Continue reading “Interpreting Brainf*#k on an AVR”
We’ve been following [CNLohr]’s process of creating an AVR-powered microscope slide running Linux and interfacing redstone circuits in Minecraft to real world electronic for a while now, but we’re really at a loss for words on how it works. Well, now there’s a video explaining everything you want to know about this amazingly complicated and overwrought thing.
The device is powered by an AVR microcontroller and Ethernet controller running [Fabrice Bellard]’s JSLinux in a browser. [CNLohr] added a few bits to JSLinux allowing him map the x86 IO ports emulated inside JSLinux to the AVR’s IO ports. This allows him to query the status – both analog and digital – using just a browser. Very cool, but [CNLohr] can also run his Minecraft server optimized for 8-bit devices on this microscope slide server to create a bridge between real electronics and redstone circuits.
In the video after the break, you can see [CNLohr]’s overly convoluted walk through of what’s going on with this microscope slide server. As a little bonus, you can also catch a glimpse of Hackaday at 00:20 in [CNLohr]’s most visited / new tab thingy in Firefox. We’re honored, really.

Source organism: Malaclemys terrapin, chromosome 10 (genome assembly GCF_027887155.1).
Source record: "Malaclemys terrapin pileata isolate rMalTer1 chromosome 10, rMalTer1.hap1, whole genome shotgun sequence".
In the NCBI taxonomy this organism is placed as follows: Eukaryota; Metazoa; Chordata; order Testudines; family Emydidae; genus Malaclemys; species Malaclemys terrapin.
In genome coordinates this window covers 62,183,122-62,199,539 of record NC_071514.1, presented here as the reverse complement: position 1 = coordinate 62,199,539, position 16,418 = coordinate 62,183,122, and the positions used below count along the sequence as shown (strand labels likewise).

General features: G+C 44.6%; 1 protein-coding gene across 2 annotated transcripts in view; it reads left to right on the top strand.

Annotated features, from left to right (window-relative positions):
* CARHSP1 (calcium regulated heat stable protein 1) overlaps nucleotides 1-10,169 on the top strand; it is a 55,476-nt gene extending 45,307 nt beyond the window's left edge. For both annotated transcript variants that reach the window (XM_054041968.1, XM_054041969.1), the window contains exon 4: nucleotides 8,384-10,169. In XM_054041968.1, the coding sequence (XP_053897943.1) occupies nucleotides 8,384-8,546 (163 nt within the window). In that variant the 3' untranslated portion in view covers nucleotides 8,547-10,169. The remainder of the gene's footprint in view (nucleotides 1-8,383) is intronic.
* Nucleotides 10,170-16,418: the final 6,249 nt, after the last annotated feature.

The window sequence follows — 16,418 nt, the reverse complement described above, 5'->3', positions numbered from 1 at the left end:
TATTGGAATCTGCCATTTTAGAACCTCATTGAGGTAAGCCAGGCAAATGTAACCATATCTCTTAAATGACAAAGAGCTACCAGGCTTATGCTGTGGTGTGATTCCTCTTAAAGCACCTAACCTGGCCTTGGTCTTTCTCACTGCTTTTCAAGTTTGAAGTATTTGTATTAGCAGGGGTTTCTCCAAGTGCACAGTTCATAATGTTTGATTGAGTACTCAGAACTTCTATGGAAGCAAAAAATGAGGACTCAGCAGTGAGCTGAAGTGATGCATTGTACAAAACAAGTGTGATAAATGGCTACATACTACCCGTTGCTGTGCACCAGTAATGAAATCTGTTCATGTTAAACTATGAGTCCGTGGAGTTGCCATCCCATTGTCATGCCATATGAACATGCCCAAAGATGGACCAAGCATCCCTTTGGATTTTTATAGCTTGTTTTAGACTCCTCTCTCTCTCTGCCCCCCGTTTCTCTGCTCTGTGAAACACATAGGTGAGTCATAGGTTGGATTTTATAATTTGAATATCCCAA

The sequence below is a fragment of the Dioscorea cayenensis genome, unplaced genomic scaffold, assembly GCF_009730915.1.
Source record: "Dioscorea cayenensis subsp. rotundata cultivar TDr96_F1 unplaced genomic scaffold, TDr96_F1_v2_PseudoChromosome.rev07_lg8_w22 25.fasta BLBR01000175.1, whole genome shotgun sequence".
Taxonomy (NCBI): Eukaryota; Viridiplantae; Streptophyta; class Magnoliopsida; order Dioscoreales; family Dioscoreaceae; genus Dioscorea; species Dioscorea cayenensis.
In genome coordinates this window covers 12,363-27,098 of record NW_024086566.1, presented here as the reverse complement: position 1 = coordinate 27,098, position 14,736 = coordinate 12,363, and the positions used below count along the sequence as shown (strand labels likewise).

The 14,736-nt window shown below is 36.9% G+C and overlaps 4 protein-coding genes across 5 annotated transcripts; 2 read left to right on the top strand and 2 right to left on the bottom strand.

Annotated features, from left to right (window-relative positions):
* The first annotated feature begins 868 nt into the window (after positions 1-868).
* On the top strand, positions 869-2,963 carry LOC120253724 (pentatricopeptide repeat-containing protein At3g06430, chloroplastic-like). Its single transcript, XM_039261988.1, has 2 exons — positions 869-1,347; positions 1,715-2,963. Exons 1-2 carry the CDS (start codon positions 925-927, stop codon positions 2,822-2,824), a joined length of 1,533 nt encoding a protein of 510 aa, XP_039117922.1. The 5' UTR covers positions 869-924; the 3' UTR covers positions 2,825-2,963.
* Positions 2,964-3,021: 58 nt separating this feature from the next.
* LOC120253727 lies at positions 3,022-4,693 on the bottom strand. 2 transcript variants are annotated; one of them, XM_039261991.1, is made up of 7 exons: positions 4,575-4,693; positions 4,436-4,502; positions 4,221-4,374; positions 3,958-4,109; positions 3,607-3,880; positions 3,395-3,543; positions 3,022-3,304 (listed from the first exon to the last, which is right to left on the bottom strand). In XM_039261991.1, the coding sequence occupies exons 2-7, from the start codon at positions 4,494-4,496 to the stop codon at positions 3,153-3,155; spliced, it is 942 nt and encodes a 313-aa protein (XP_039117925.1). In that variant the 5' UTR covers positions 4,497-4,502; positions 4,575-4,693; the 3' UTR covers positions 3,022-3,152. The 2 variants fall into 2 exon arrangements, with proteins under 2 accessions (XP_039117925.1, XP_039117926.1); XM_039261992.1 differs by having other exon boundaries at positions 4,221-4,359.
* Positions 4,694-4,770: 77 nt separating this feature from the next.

Continue reading “[CNLohr]’s Microscope Slide Linux AVR Minecraft… thing”
An awful lot of microcontroller projects use timers to repeat an action every few minutes, hours, or days. While these timers can be as accurate as a cheap digital wrist watch, there are times when you need a microcontroller’s timer to measure exactly, losing no more than a few milliseconds a day. It’s not very hard to get a timer to this level as accuracy, as [Karl] shows us in a tutorial.